De viris quibusdam illustribus apud Arabes seems quite neglected by comparison.

The Level of Poeticism in Latin Synonyms

Two of the students in my senior research colloquium, Beth Eidam and Tessa Cassidy, have decided to write on the question of the level of poeticism of Latin synonyms.  Their work is based on the fundamental article of R.G.G.  Coleman, “Poetic Diction, Poetic Discourse and the Poetic Register.” This 1999 paper is long, technical, and brilliant.  Coleman lists and defines a series of features that are distinctive to the language used by the Latin poets. These include the lexicon, of course, but also features of syntax, the use of proper names, special declensions, distinctive compounds, syncope, diminutives, Grecisms, the usual poetic devices like metaphor and metonymy, among others.

two pidgeons talking, listing synonyms for "sword"

What makes Latin poetry poetic is not just being in verse, or using rare, archaic words, or avoiding certain words. Rather, Coleman shows, there is constellation of features that elevate the language and give it energy. He emphasizes the importance of context.  Words like mollis and tener were quite at home in rustic or horticultural contexts (asparagi molles, tenerae gallinae), but in poetry of a Callimachean type they were polarized with durus and severus to cover in the wider metaphorical range.  Nothing in Catullus 85, he points out, is lexically poetic. It lacks all the other conventional markers of poeticism, like metaphor and archaism. But the combination is distinctively memorable and poetic, partly due to the extreme density of verbs. I recommend this article to all lovers of Latin poetry, if you can hang in with it.

Coleman’s discussion of synonyms (like ensis and gladius, fera and bestia, amnis and flumen) notes that we can often tell which was the more poetic and which was more associated with common speech by looking at the presence or absence of derivatives in the Romance languages. He points out that Vergil’s Dido is always pulchra, not formosa (although Vergil did not avoid formosa in the Eclogues).  Pulcher is likely to have been more poetic and literary and removed from common speech, since, unlike formosa, it left no trace in the Romance languages.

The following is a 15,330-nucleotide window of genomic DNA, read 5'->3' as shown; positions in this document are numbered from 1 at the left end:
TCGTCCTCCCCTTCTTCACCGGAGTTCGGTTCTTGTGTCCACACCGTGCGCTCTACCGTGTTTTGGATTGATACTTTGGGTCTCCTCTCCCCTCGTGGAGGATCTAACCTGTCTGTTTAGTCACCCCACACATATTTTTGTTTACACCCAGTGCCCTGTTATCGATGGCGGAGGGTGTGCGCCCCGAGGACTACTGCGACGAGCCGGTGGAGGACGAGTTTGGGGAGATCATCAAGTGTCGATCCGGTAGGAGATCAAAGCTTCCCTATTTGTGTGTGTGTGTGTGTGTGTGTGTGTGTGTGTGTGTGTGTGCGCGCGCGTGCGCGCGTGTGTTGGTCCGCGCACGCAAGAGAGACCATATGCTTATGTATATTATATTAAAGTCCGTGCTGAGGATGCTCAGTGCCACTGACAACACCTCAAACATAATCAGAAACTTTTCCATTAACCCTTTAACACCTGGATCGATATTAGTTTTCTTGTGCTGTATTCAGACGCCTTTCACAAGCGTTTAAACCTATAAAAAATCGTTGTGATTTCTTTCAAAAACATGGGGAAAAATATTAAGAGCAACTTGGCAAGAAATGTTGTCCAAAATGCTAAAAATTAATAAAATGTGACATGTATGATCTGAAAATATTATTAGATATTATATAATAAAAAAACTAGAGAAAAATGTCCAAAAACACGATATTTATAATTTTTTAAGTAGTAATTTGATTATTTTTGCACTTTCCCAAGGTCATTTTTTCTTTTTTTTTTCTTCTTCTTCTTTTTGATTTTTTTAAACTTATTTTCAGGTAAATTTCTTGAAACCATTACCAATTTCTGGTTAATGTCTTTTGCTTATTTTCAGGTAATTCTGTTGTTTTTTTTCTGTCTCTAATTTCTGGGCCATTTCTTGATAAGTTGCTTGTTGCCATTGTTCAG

Beth and Tessa are planning to add some data the discussion.  Coleman made no attempt to assess the relative frequency of Latin synonyms in a poetry and prose.  But we now have the ability to do so with some degree of confidence, thanks to the data collected in Opera Latina. As Patrick Burns wrote in a 2017 SCS review,  

Opera Latina is a search interface from the Laboratoire d’Analyse Statistique des Langues Anciennes (LASLA) at the University of Liège that draws on over five decades of linguistic research on Latin literature. The database currently includes 154 works from 19 authors: Caesar, Cato, Catullus, Cicero, Horace, Juvenal, Lucretius, Ovid, Persius, Petronius, Plautus, Pliny the Younger, Propertius, Quintus Curtius Rufus, Sallust, Seneca the Younger, Tactius, Tibullus, and Vergil.

The database currently includes 2,104,866 words of Latin, 385,258 of them from poetic works, 1,719,608 from prose.

Every word in the corpus has been annotated with the following information: the lemma, or dictionary head word (following Forcellini’s 1864 Lexicon totius latinitatis); the form of the word as it appears in the text; a citation with the word’s location in the text; the word’s morphology; and its subordinating syntax. Records are also flagged to distinguish ambiguous forms, mark proper nouns, and call attention to notable miscellany.

The plan is to work with the sets of synonyms collected in Doederlein’s Handbook of Latin Synonyms, collect the counts of those lemmas in Opera Latina, and create a database that will show the frequency of each synonym relative to the others (is gremium or sinus more common? As it turns out, sinus is commoner by a count of 317 to 78), and relative frequency in poetry and prose of each word.  Since the overall number of prose tokens is higher, the poetry count will be adjusted up so they are comparing apples to apples.  When those calculations are done, it will be possible to determine whether each word is relatively more common in prose or poetry. The plan is to express this as a number between zero and one, with zero assigned to a word that occurs exclusively in prose, 1 to a word that occurs exclusively in poetry.  On this scale (with the counts adjusted), gremium comes in at 0.89, sinus at 0.79–both are poetic.

The plan is to collect as much of this data as possible in one half semester. Beth and Tessa will divide up Doederlein and get as far as they can. Then they will turn to individual passages in Latin literature that actually use the synonyms and do the kind of analysis and close reading Coleman does, but backed up with data. Ideally, when the complete data is collected, we can create an online, enhanced version of Doederlein and put it up on DCC for all Latinists to enjoy. I would love to hear any comments or suggestions you might have for this project. 

Your Personnel Committee Has Questions

The following derives from SCS 2020 panel Evaluating Scholarship, Digital and Traditional, Organized by the Digital Classics Association and Neil Coffee (University at Buffalo, SUNY). I would like thank Neil and my fellow presenters for a stimulating session (fairly well-attended and lively given that it was in the very first slot of the conference, 8:00 a.m. Friday Jan. 3!)